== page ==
Any United States persons with a financial interest in or signature authority over foreign bank and financial accounts with a total balance exceeding $10,000.
United States persons, as defined under applicable banking regulations (and not under federal tax law), are required to file Form TD F 90-22.1, Report of Foreign Bank and Financial Accounts (commonly referred to as the “FBAR” form), if they have a financial interest in or signature authority over foreign bank accounts with a total balance exceeding $10,000 at any time during the calendar year. FBAR forms are required under federal banking law, not federal tax law. The definitions and rules, therefore, are found in regulations issued by the Treasury Department’s Financial Crimes Enforcement Network (FinCEN). The regulations require the FBAR filing is to be received by Treasury June 30. However since, in 2012, June 30 falls on a weekend, any FBAR filings should be sent so that it is received by Treasury by June 29, 2012.
United States persons are required to report certain interests in or signature authority over foreign financial accounts on Form TD F 90-22.1. The form was revised in January 2012 and can be found at www.irs.gov/pub/irs-pdf/f90221.pdf. FinCEN issued final regulations on February 24, 2011, with respect to filing requirements and definitions for FBAR filings. The regulations issued by FinCEN address issues that have been the subject of earlier guidance. The regulations finalize guidance relating to the persons required to file and the types of accounts required to be reported. These include:
- Definition of United States Person. The term “United States person” is defined as a citizen of the United States; a resident of the United States; and an entity, including but not limited to, a corporation, partnership, trust, or limited liability company created, organized, or formed under the laws of the United States, any State, the District of Columbia, the Territories and Insular Possessions of the United States, or the Indian Tribes.
- Reportable Accounts. Reportable accounts include bank accounts, securities accounts, and other financial accounts. The term “other financial account” includes the following assets or accounts:
- An account with a person that is in the business of accepting deposits as a financial agency;
- An account that is an insurance or annuity policy with a cash value;
- An account with a person that acts as a broker or dealer for futures or options transactions in any commodity on or subject to the rules of a commodity exchange or association; or
- A foreign mutual fund or similar pooled fund which issues shares available to the general public that have a regular net asset value determination and regular redemptions.
The regulations reserved guidance with respect to other investment funds. No specific guidance was provided with respect to whether the ownership of a passive foreign investment company (PFIC) is subject to FBAR reporting. Previously, comments were requested regarding the issue of whether a PFIC is a foreign financial account for FBAR reporting purposes.
The FinCEN also provided in Notices 2011-1 and 2011-2 an extension to June 30, 2012, for certain individuals with signature authority over, but no financial interest in, one or more foreign financial accounts. Notice 2011-1 specifically addressed individuals whose FBAR filing requirements may be affected by the signature authority filing exceptions in 31 CFR § 1010.350(f)(2)(i)-(v). On June 17, 2011, Notice 2011-2 similarly extended the FBAR filing due date to June 30, 2012, for certain employees or officers of investment advisers registered with the Securities and Exchange Commission who have signature authority over, but no financial interest in, certain foreign financial accounts. Because June 30, 2012, falls on a Saturday and in light of the uncertainty as to how the Department of the Treasury will treat FBAR filings received on a Saturday, we recommend ensuring receipt by the Treasury by Friday, June 29, 2012.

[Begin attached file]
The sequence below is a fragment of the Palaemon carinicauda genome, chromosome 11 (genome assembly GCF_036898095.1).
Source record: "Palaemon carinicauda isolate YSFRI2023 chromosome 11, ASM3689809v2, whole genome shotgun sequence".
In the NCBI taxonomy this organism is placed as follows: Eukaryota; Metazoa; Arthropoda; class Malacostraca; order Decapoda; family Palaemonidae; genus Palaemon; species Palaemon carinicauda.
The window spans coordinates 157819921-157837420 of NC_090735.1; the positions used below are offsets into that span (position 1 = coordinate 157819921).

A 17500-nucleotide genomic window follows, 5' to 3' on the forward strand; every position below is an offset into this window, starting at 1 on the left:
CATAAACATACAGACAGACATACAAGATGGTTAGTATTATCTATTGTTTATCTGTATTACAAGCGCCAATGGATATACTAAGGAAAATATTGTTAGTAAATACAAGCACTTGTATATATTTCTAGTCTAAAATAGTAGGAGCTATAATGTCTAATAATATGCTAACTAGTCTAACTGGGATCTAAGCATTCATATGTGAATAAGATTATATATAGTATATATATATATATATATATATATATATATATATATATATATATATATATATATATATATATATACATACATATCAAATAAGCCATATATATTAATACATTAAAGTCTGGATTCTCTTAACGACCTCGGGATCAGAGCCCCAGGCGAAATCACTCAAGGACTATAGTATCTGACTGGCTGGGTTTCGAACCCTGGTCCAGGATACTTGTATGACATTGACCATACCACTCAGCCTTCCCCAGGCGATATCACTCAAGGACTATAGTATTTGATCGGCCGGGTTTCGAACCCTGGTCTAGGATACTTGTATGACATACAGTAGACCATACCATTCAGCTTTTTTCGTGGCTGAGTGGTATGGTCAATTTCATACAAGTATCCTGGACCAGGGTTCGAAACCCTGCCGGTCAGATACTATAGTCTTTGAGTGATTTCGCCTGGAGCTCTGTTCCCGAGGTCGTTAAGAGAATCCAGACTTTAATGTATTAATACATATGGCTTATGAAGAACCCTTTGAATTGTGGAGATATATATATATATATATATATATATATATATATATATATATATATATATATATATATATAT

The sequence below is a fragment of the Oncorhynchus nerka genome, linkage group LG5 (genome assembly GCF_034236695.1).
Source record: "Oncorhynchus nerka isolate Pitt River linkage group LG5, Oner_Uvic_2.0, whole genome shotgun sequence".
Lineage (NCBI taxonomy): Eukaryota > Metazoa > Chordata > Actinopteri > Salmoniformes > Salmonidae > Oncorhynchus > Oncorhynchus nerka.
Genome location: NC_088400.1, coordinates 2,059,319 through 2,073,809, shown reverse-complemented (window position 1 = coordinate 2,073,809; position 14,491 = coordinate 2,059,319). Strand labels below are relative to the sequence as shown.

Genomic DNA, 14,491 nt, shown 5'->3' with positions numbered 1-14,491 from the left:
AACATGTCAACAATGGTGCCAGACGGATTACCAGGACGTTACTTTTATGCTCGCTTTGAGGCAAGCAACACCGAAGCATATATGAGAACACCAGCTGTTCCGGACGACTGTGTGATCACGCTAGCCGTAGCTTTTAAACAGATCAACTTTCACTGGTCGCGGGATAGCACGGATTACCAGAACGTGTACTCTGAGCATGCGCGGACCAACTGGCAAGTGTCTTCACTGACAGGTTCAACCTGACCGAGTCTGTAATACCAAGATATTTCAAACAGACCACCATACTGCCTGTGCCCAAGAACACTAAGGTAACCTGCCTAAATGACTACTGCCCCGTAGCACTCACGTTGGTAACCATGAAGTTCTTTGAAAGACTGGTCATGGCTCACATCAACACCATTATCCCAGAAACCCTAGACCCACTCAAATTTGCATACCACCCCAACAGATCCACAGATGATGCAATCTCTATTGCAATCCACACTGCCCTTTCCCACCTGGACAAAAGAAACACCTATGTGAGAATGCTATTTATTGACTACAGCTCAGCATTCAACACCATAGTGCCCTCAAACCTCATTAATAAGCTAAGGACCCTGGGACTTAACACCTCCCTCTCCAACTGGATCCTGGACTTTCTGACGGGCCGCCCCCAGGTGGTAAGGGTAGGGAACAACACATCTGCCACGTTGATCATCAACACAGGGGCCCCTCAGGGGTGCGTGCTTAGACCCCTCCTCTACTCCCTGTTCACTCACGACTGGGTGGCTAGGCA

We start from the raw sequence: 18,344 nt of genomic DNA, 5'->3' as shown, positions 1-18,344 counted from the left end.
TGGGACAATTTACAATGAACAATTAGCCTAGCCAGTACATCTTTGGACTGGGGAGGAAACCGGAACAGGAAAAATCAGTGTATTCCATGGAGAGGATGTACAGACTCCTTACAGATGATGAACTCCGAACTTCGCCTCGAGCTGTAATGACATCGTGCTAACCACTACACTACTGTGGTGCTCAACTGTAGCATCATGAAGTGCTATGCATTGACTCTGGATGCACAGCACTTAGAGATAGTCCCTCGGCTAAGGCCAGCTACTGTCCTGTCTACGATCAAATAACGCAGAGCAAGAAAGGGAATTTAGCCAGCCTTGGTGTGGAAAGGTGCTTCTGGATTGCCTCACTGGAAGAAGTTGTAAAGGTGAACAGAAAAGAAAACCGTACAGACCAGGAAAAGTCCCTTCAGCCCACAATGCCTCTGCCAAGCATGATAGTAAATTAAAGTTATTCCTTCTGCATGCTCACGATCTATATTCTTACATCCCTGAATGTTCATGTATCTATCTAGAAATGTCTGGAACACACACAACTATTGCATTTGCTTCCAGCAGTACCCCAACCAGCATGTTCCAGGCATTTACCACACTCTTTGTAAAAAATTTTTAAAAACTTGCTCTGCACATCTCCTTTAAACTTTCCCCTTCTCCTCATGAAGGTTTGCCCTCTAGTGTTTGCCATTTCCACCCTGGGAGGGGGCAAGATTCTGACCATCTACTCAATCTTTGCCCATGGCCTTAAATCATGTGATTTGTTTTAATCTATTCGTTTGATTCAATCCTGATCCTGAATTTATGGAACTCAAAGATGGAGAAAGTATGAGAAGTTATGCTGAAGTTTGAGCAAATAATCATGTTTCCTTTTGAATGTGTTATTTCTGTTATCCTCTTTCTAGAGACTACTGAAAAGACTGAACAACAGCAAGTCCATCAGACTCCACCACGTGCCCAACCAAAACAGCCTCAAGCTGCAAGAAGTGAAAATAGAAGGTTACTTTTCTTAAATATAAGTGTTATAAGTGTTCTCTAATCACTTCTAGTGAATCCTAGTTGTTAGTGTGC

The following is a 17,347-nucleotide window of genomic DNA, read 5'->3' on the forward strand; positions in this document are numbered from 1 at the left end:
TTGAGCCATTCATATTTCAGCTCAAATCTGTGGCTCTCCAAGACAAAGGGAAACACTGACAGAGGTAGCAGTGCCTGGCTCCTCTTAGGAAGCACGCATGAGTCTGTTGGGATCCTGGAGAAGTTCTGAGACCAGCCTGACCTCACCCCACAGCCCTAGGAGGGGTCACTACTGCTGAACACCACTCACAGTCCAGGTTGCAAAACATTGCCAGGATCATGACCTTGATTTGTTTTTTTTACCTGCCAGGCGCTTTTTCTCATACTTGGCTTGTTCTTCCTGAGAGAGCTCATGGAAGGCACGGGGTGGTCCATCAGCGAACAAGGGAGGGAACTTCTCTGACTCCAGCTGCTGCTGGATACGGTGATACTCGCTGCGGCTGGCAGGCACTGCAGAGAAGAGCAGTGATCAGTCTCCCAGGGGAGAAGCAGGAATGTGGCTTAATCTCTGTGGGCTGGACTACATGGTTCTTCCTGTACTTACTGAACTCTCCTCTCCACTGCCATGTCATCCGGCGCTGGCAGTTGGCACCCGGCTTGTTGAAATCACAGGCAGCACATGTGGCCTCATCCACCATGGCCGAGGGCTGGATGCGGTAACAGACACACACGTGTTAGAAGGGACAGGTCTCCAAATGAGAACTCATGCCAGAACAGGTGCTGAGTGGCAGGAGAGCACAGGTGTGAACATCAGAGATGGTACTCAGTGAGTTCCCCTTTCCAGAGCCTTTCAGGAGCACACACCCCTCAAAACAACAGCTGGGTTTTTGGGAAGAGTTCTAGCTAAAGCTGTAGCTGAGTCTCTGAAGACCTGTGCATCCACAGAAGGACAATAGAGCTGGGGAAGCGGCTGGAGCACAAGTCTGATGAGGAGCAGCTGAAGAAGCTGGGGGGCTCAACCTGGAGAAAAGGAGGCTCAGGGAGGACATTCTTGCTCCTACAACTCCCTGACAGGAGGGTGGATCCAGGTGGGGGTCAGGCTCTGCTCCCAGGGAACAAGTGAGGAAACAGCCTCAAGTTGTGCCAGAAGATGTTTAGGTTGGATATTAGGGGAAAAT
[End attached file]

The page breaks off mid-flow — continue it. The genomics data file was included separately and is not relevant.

In FinCEN Notice 2012-1, the filing due date was further extended to June 30, 2013, for individuals whose filing due date for reporting signature authority was previously extended by Notice 2011-1 (as revised) or 2011-2. This extension applies to the reporting of signature authority held during the 2011 calendar year, as well as all years previously extended by Notice 2011-1 and 2011-2. The extensions provided by FinCEN cover a very narrow category of employees with signature authority.
The FBAR filing must be received by June 29, 2012, at the Treasury at the appropriate address provided in the FBAR instructions (depending on whether regular mail or an express delivery service is used). The mailbox rule that applies to tax return filings does not apply with respect to FBAR flings.
The FinCEN regulations also include an anti-avoidance rule that will require FBAR reporting if an entity is created for the purpose of evading FBAR reporting. Failure to file an FBAR report may subject the non-filer to civil and criminal penalties.
In addition to FBAR reporting, a United States person may be required under section 6038D of the Internal Revenue Code to report specified foreign assets over certain thresholds on Form 8938, Statement of Specified Foreign Financial Assets, to the Service. The specific thresholds that apply to various categories of filers are set forth in the instructions to Form 8938. Form 8938 is required to be filed by the due date (including extensions) of the reporting individual’s income tax return. The reporting thresholds and information to be provided on Form 8938 are different from those that may be required on an FBAR filing. Please refer to the Form 8938 instructions at www.irs.gov/pub/irs-pdf/i8938.pdf for more information.